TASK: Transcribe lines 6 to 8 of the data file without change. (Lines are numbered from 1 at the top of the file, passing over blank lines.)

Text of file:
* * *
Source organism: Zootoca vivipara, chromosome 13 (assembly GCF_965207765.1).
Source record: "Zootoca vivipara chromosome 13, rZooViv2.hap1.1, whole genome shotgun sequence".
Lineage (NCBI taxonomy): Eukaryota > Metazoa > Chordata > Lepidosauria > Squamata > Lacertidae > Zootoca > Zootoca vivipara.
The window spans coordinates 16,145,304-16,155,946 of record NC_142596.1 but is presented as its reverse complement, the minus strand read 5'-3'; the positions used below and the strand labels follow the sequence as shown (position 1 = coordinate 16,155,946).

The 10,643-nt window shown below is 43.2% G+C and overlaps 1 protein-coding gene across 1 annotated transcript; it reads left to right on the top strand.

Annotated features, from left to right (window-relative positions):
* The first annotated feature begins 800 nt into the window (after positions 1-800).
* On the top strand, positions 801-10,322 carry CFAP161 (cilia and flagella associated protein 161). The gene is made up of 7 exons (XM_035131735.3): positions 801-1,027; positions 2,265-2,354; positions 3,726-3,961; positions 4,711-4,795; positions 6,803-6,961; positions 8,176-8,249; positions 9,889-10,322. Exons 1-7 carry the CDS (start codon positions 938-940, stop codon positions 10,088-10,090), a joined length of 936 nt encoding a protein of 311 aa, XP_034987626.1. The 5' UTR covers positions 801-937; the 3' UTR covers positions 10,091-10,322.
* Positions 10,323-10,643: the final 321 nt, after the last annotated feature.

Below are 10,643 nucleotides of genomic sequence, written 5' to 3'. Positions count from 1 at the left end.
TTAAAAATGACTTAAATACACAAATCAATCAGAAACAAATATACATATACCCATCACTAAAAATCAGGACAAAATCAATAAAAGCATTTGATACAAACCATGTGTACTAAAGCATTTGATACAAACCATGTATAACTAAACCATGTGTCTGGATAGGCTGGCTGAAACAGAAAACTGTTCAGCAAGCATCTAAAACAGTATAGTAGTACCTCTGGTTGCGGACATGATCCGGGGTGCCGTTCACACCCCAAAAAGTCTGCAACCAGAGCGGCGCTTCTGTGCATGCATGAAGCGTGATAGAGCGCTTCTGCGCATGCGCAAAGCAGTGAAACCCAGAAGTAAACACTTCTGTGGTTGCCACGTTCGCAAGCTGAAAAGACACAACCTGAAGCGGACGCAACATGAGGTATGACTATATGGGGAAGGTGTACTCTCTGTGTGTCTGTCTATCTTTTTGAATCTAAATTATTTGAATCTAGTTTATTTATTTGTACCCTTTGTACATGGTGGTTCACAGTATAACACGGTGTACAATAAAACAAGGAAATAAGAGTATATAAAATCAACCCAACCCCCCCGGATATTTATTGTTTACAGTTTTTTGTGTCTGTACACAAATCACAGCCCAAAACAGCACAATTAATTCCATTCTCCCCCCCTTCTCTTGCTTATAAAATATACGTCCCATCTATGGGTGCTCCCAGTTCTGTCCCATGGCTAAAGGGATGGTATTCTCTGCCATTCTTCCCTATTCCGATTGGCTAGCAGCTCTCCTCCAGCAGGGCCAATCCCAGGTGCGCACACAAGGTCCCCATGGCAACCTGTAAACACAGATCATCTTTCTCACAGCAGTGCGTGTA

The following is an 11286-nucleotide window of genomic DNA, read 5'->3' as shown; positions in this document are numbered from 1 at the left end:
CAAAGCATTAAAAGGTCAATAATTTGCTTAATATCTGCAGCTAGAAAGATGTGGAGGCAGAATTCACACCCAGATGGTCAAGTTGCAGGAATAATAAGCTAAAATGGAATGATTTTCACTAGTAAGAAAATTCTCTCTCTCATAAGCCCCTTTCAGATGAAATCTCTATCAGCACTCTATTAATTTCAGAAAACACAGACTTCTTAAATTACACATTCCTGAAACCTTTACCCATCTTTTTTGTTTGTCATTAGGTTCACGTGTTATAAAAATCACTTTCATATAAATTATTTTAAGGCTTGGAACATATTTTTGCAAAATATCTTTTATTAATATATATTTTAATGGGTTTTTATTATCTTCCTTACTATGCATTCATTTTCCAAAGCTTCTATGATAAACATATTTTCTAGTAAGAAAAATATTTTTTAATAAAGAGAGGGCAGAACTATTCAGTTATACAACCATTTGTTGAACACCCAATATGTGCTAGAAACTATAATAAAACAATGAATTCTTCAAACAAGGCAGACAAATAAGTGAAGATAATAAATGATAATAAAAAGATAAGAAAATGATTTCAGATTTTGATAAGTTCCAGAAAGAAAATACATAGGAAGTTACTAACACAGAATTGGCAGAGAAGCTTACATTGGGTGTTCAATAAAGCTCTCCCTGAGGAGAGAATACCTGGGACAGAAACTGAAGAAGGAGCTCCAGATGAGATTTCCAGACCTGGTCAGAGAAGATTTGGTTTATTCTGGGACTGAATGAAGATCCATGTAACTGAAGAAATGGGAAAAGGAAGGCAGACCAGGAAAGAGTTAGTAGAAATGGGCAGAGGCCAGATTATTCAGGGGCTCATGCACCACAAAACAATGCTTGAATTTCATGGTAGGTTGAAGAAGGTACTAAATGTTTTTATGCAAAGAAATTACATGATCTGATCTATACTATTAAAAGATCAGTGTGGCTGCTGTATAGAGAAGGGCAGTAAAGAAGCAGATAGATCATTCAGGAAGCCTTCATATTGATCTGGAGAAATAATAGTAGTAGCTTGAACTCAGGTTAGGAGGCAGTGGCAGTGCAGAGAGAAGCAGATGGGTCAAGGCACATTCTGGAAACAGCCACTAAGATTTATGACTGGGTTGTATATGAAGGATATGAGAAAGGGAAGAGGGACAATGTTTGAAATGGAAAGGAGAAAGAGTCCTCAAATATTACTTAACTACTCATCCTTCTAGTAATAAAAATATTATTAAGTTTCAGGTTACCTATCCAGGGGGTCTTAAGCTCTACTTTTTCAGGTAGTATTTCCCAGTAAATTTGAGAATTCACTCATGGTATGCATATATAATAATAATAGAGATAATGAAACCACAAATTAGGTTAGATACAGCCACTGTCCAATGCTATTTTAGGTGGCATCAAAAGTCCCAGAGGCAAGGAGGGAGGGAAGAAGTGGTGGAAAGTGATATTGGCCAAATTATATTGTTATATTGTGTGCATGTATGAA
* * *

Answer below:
Annotated features, from left to right (window-relative positions):
* The first annotated feature begins 800 nt into the window (after positions 1-800).
* On the top strand, positions 801-10,322 carry CFAP161 (cilia and flagella associated protein 161). The gene is made up of 7 exons (XM_035131735.3): positions 801-1,027; positions 2,265-2,354; positions 3,726-3,961; positions 4,711-4,795; positions 6,803-6,961; positions 8,176-8,249; positions 9,889-10,322. Exons 1-7 carry the CDS (start codon positions 938-940, stop codon positions 10,088-10,090), a joined length of 936 nt encoding a protein of 311 aa, XP_034987626.1. The 5' UTR covers positions 801-937; the 3' UTR covers positions 10,091-10,322.